Federal food assistance was created to increase nutrition levels and eliminate hunger. However, a new rule proposed by the Trump administration threatens food assistance for more than 27,000 New Mexicans and 755,000 low income adults nationwide.
Federal law already requires that states limit SNAP eligibility to just three months out of every three years for unemployed and underemployed adults without dependent children unless they can document 20 hours of work a week.
Now the Trump administration has proposed to make the time limits even harsher with a rule that would prevent states from waiving these draconian time limits in areas with too few jobs.
Please tell the Trump administration to abandon this unfair rule!
New Mexico has implemented a statewide waiver of the time limits for decades because our unemployment levels have been more than 20 percent above the national average.
New Mexico has some of the highest rates of food insecurity in the United States, and SNAP has been a critical tool in addressing hunger. But counties like Catron, Cibola, McKinley, Mora, Sierra, Taos, and Torrance—with unemployment rates over seven percent—would likely no longer qualify for a waiver. The same would be true for most Native American communities in the state.
Protect food security in New Mexico and the nation by submitting your public comment! Deadline: April 2, 2019.
Submit your comment here: https://www.federalregister.gov/documents/2019/02/01/2018-28059/supplemental-nutrition-assis
Below is some content to include in your comment. To maximize its impact, make sure your comment has at least one third original text.
Food for the hungry shouldn’t have a time limit!
- This rule will only increase hunger. The adults who would be affected by the new rule are some of the lowest income of all SNAP participants. USDA data shows that those likely to be cut off by the time limit have average monthly income of about 17 percent of the poverty line.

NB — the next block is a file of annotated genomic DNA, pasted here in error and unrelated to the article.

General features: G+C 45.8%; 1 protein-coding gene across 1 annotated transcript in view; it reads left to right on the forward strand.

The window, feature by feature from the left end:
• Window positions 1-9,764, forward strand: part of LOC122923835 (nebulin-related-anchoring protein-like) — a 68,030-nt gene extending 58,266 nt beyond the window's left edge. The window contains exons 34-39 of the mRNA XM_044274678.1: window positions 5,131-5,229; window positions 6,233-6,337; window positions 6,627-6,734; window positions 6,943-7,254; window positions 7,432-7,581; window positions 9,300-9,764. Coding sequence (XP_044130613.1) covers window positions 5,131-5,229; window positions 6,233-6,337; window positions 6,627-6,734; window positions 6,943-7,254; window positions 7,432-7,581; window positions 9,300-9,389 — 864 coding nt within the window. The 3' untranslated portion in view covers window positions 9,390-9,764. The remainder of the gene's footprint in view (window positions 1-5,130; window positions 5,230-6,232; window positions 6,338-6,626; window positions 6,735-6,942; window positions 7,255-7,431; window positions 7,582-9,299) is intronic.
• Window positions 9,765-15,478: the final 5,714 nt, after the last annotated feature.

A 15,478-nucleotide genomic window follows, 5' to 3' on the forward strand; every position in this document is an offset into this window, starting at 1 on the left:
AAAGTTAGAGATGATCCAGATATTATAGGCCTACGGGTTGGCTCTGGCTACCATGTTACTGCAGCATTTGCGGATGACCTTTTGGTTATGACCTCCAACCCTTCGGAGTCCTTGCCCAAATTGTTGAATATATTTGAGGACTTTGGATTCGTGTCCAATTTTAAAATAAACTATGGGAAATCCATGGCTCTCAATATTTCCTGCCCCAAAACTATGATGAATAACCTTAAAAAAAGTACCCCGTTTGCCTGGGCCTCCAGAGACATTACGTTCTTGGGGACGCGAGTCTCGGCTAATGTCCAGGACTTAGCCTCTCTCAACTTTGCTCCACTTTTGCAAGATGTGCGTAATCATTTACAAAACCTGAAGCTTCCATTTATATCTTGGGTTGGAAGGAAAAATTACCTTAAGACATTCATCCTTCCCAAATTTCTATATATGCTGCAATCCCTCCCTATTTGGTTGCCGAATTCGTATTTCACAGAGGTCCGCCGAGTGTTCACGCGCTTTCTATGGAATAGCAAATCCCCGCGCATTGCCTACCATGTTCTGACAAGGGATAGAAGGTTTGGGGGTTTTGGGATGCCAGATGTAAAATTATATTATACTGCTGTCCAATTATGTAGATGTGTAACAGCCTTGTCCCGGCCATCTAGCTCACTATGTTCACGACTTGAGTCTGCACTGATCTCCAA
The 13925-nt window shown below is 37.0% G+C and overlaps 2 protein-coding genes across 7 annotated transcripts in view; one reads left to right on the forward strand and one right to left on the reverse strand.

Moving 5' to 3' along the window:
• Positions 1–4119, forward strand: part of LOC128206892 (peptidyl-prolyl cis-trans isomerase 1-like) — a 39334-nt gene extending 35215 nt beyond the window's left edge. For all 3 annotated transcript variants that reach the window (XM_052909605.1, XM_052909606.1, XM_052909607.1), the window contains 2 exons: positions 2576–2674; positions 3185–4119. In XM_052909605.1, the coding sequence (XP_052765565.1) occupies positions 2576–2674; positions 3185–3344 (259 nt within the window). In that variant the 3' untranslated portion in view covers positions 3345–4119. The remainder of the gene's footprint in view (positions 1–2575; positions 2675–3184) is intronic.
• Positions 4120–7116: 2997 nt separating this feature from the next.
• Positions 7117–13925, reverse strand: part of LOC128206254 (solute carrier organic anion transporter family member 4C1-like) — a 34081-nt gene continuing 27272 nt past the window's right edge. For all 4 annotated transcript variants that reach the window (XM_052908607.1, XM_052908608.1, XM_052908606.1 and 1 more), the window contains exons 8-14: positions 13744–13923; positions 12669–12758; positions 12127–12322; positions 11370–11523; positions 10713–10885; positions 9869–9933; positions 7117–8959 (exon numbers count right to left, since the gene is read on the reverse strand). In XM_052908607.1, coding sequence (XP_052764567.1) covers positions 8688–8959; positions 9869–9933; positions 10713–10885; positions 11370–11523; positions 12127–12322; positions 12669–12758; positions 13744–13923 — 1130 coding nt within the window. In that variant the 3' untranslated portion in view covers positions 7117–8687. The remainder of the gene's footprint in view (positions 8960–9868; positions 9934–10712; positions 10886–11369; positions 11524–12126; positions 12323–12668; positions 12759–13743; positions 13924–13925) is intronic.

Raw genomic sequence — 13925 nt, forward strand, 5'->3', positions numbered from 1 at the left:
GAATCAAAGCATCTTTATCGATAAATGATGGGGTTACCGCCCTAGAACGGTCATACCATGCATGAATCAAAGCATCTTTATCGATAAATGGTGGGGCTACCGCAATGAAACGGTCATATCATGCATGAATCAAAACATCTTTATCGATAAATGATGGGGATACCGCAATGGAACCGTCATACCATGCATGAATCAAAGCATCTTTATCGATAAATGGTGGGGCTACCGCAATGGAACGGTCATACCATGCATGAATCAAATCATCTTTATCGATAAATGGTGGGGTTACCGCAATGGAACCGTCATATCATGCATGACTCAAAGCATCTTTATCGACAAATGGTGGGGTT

- There is no evidence that the rule increases employment or earnings, but data from states that implemented the time limit, show that the vast majority of adults simply lost SNAP benefits without finding employment.
- Food banks and charities cannot fill the need. Roadrunner Food Bank reports that they have increased their distribution of food by 70 percent over the last ten years, but it is still not enough.
- Losing SNAP hurts grocers and our local economies. SNAP benefits are spent at more than 1,588 authorized retailers in New Mexico, including grocers and local food retailers around the state. About $693 million of SNAP benefits were redeemed in New Mexico in 2016. The average New Mexico SNAP benefit in FY 2017 was $121. When multiplied by the 27,244 people who could lose benefits under the proposed rule, up to $3,296,524 federal dollars could leave the state.
- New Mexico could lose more than $5.5 million in economic activity because SNAP dollars have a multiplier effect. $1.7 dollars is generated for every SNAP dollar spent.
- Losing SNAP will mean an increase in public healthcare costs. A study published by the American Medical Association found that on average SNAP participation lowers an individual’s health care expenditures by approximately $1,447 per year.
- The rule sidesteps Congress, which rejected these changes in the 2018 farm bill.
- The rule is costly and difficult for New Mexico to administer. Governor Martinez attempted to implement these requirements despite New Mexico’s high unemployment. The federal court found that the state could not implement the requirements without terminating assistance to eligible adults.
More information about SNAP in New Mexico: